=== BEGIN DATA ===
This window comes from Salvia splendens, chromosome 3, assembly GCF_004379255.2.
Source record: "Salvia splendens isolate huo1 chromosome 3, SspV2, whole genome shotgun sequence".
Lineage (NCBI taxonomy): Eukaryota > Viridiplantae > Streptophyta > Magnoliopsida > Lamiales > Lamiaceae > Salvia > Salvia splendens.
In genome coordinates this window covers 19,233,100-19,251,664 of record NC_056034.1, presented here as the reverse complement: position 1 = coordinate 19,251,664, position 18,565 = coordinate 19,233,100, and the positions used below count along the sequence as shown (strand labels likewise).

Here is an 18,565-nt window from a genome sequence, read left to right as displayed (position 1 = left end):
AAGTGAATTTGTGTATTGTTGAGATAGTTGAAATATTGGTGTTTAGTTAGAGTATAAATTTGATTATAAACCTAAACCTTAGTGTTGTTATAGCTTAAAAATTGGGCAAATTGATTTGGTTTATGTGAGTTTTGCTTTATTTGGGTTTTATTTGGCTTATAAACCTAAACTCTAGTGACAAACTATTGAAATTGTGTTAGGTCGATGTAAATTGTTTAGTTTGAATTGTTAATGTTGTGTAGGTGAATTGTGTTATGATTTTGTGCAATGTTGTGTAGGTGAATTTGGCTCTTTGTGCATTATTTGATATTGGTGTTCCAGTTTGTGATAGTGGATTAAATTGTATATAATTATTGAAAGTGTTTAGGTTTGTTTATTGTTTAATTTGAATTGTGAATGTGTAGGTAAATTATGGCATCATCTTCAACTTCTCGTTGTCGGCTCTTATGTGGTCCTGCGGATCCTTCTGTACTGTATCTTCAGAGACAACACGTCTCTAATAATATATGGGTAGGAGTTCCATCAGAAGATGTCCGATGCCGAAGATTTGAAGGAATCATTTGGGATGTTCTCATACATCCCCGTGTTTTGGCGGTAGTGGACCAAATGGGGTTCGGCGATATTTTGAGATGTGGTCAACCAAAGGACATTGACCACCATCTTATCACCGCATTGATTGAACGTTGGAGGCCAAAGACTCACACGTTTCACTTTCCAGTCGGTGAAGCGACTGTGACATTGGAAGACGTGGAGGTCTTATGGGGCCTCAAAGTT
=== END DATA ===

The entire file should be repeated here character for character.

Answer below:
This window comes from Salvia splendens, chromosome 3, assembly GCF_004379255.2.
Source record: "Salvia splendens isolate huo1 chromosome 3, SspV2, whole genome shotgun sequence".
Lineage (NCBI taxonomy): Eukaryota > Viridiplantae > Streptophyta > Magnoliopsida > Lamiales > Lamiaceae > Salvia > Salvia splendens.
In genome coordinates this window covers 19,233,100-19,251,664 of record NC_056034.1, presented here as the reverse complement: position 1 = coordinate 19,251,664, position 18,565 = coordinate 19,233,100, and the positions used below count along the sequence as shown (strand labels likewise).

Here is an 18,565-nt window from a genome sequence, read left to right as displayed (position 1 = left end):
AAGTGAATTTGTGTATTGTTGAGATAGTTGAAATATTGGTGTTTAGTTAGAGTATAAATTTGATTATAAACCTAAACCTTAGTGTTGTTATAGCTTAAAAATTGGGCAAATTGATTTGGTTTATGTGAGTTTTGCTTTATTTGGGTTTTATTTGGCTTATAAACCTAAACTCTAGTGACAAACTATTGAAATTGTGTTAGGTCGATGTAAATTGTTTAGTTTGAATTGTTAATGTTGTGTAGGTGAATTGTGTTATGATTTTGTGCAATGTTGTGTAGGTGAATTTGGCTCTTTGTGCATTATTTGATATTGGTGTTCCAGTTTGTGATAGTGGATTAAATTGTATATAATTATTGAAAGTGTTTAGGTTTGTTTATTGTTTAATTTGAATTGTGAATGTGTAGGTAAATTATGGCATCATCTTCAACTTCTCGTTGTCGGCTCTTATGTGGTCCTGCGGATCCTTCTGTACTGTATCTTCAGAGACAACACGTCTCTAATAATATATGGGTAGGAGTTCCATCAGAAGATGTCCGATGCCGAAGATTTGAAGGAATCATTTGGGATGTTCTCATACATCCCCGTGTTTTGGCGGTAGTGGACCAAATGGGGTTCGGCGATATTTTGAGATGTGGTCAACCAAAGGACATTGACCACCATCTTATCACCGCATTGATTGAACGTTGGAGGCCAAAGACTCACACGTTTCACTTTCCAGTCGGTGAAGCGACTGTGACATTGGAAGACGTGGAGGTCTTATGGGGCCTCAAAGTT